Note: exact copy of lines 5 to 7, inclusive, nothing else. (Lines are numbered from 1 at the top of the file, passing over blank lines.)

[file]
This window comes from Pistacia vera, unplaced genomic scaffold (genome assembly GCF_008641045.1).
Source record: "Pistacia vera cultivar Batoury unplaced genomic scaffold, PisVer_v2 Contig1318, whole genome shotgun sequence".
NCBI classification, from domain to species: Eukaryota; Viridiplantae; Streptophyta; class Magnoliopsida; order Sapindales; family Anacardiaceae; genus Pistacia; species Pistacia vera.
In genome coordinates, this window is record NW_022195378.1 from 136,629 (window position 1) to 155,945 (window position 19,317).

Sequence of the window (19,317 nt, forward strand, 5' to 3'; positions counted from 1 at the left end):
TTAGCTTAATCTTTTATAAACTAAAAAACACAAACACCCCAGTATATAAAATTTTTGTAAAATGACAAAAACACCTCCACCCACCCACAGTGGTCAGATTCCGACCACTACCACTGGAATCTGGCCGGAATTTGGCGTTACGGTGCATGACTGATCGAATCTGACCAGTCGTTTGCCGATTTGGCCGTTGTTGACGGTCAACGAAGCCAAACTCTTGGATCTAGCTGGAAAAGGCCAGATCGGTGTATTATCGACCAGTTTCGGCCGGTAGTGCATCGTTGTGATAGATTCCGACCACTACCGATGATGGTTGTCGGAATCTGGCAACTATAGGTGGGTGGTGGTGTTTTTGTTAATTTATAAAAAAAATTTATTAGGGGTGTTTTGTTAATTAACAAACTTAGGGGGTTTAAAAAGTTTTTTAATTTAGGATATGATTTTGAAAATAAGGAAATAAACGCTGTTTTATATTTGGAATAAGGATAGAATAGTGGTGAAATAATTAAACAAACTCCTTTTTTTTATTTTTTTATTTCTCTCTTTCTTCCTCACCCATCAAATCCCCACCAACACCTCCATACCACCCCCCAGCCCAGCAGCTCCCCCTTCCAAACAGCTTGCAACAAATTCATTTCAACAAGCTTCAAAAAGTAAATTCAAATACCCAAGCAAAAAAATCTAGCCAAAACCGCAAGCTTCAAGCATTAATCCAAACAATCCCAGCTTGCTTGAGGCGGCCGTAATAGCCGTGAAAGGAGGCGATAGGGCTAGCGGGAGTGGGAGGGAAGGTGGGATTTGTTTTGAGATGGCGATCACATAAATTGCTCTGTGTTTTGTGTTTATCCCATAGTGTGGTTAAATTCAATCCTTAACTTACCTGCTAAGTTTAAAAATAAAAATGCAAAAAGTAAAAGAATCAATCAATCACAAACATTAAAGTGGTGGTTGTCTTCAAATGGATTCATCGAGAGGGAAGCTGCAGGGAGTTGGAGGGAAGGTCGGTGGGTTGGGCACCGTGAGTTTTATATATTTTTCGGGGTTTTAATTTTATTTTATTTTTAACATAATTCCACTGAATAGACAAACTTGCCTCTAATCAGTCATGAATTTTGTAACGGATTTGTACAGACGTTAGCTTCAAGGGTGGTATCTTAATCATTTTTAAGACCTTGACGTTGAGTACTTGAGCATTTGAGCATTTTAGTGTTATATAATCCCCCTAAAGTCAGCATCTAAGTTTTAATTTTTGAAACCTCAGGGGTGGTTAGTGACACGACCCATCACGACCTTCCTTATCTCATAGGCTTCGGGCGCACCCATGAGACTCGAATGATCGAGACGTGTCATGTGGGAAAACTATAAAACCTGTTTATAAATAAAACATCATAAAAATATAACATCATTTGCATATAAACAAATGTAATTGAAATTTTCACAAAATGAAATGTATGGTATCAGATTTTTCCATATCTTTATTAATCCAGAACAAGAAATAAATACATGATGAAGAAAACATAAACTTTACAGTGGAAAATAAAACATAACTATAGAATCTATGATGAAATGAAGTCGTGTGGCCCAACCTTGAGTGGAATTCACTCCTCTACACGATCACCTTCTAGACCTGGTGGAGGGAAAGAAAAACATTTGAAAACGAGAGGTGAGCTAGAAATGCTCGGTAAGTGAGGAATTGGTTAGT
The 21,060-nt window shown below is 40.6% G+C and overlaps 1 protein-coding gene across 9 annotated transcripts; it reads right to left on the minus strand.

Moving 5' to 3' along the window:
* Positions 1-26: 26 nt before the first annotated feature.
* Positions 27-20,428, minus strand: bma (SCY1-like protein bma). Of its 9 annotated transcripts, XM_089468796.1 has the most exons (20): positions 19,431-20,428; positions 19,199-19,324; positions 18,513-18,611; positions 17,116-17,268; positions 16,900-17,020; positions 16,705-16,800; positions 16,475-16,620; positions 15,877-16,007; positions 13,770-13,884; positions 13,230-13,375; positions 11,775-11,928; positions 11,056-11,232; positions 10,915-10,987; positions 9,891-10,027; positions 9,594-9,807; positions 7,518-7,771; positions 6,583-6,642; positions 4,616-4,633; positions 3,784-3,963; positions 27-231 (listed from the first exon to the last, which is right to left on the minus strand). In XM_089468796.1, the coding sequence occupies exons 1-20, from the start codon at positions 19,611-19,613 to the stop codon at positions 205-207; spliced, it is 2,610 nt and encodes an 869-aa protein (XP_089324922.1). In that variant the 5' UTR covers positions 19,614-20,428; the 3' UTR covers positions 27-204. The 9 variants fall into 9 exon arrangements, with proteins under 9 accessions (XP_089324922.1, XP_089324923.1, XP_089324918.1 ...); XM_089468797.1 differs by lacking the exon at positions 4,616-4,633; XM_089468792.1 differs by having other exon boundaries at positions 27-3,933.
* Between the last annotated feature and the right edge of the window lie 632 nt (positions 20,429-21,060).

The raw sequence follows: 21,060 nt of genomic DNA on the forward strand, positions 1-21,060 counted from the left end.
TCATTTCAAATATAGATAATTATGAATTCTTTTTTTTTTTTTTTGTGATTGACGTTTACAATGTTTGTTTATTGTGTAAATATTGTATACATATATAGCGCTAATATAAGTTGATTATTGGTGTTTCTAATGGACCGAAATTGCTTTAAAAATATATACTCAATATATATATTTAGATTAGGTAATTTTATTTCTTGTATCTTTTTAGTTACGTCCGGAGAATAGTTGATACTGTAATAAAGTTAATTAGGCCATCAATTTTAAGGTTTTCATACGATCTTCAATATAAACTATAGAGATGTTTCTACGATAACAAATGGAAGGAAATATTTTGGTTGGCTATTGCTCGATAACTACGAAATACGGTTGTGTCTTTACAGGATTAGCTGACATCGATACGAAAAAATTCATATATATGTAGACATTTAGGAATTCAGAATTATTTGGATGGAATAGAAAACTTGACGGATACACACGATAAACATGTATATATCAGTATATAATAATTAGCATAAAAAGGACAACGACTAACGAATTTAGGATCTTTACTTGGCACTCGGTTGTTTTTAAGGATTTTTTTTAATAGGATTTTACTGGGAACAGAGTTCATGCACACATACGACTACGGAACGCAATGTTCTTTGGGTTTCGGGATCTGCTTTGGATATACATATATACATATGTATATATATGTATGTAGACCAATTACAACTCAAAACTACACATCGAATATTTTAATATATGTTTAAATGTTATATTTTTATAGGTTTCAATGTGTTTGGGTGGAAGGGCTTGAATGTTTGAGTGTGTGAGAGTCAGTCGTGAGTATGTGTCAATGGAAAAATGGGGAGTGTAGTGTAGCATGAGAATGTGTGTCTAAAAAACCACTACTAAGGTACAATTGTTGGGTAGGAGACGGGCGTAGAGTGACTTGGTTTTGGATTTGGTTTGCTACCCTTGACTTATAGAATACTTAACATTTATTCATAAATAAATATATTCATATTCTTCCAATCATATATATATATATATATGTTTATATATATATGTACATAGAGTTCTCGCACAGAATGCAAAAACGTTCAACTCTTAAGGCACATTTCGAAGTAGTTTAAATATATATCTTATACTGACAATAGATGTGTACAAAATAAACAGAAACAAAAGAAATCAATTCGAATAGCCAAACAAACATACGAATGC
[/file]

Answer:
Sequence of the window (19,317 nt, forward strand, 5' to 3'; positions counted from 1 at the left end):
TTAGCTTAATCTTTTATAAACTAAAAAACACAAACACCCCAGTATATAAAATTTTTGTAAAATGACAAAAACACCTCCACCCACCCACAGTGGTCAGATTCCGACCACTACCACTGGAATCTGGCCGGAATTTGGCGTTACGGTGCATGACTGATCGAATCTGACCAGTCGTTTGCCGATTTGGCCGTTGTTGACGGTCAACGAAGCCAAACTCTTGGATCTAGCTGGAAAAGGCCAGATCGGTGTATTATCGACCAGTTTCGGCCGGTAGTGCATCGTTGTGATAGATTCCGACCACTACCGATGATGGTTGTCGGAATCTGGCAACTATAGGTGGGTGGTGGTGTTTTTGTTAATTTATAAAAAAAATTTATTAGGGGTGTTTTGTTAATTAACAAACTTAGGGGGTTTAAAAAGTTTTTTAATTTAGGATATGATTTTGAAAATAAGGAAATAAACGCTGTTTTATATTTGGAATAAGGATAGAATAGTGGTGAAATAATTAAACAAACTCCTTTTTTTTATTTTTTTATTTCTCTCTTTCTTCCTCACCCATCAAATCCCCACCAACACCTCCATACCACCCCCCAGCCCAGCAGCTCCCCCTTCCAAACAGCTTGCAACAAATTCATTTCAACAAGCTTCAAAAAGTAAATTCAAATACCCAAGCAAAAAAATCTAGCCAAAACCGCAAGCTTCAAGCATTAATCCAAACAATCCCAGCTTGCTTGAGGCGGCCGTAATAGCCGTGAAAGGAGGCGATAGGGCTAGCGGGAGTGGGAGGGAAGGTGGGATTTGTTTTGAGATGGCGATCACATAAATTGCTCTGTGTTTTGTGTTTATCCCATAGTGTGGTTAAATTCAATCCTTAACTTACCTGCTAAGTTTAAAAATAAAAATGCAAAAAGTAAAAGAATCAATCAATCACAAACATTAAAGTGGTGGTTGTCTTCAAATGGATTCATCGAGAGGGAAGCTGCAGGGAGTTGGAGGGAAGGTCGGTGGGTTGGGCACCGTGAGTTTTATATATTTTTCGGGGTTTTAATTTTATTTTATTTTTAACATAATTCCACTGAATAGACAAACTTGCCTCTAATCAGTCATGAATTTTGTAACGGATTTGTACAGACGTTAGCTTCAAGGGTGGTATCTTAATCATTTTTAAGACCTTGACGTTGAGTACTTGAGCATTTGAGCATTTTAGTGTTATATAATCCCCCTAAAGTCAGCATCTAAGTTTTAATTTTTGAAACCTCAGGGGTGGTTAGTGACACGACCCATCACGACCTTCCTTATCTCATAGGCTTCGGGCGCACCCATGAGACTCGAATGATCGAGACGTGTCATGTGGGAAAACTATAAAACCTGTTTATAAATAAAACATCATAAAAATATAACATCATTTGCATATAAACAAATGTAATTGAAATTTTCACAAAATGAAATGTATGGTATCAGATTTTTCCATATCTTTATTAATCCAGAACAAGAAATAAATACATGATGAAGAAAACATAAACTTTACAGTGGAAAATAAAACATAACTATAGAATCTATGATGAAATGAAGTCGTGTGGCCCAACCTTGAGTGGAATTCACTCCTCTACACGATCACCTTCTAGACCTGGTGGAGGGAAAGAAAAACATTTGAAAACGAGAGGTGAGCTAGAAATGCTCGGTAAGTGAGGAATTGGTTAGT
The 21,060-nt window shown below is 40.6% G+C and overlaps 1 protein-coding gene across 9 annotated transcripts; it reads right to left on the minus strand.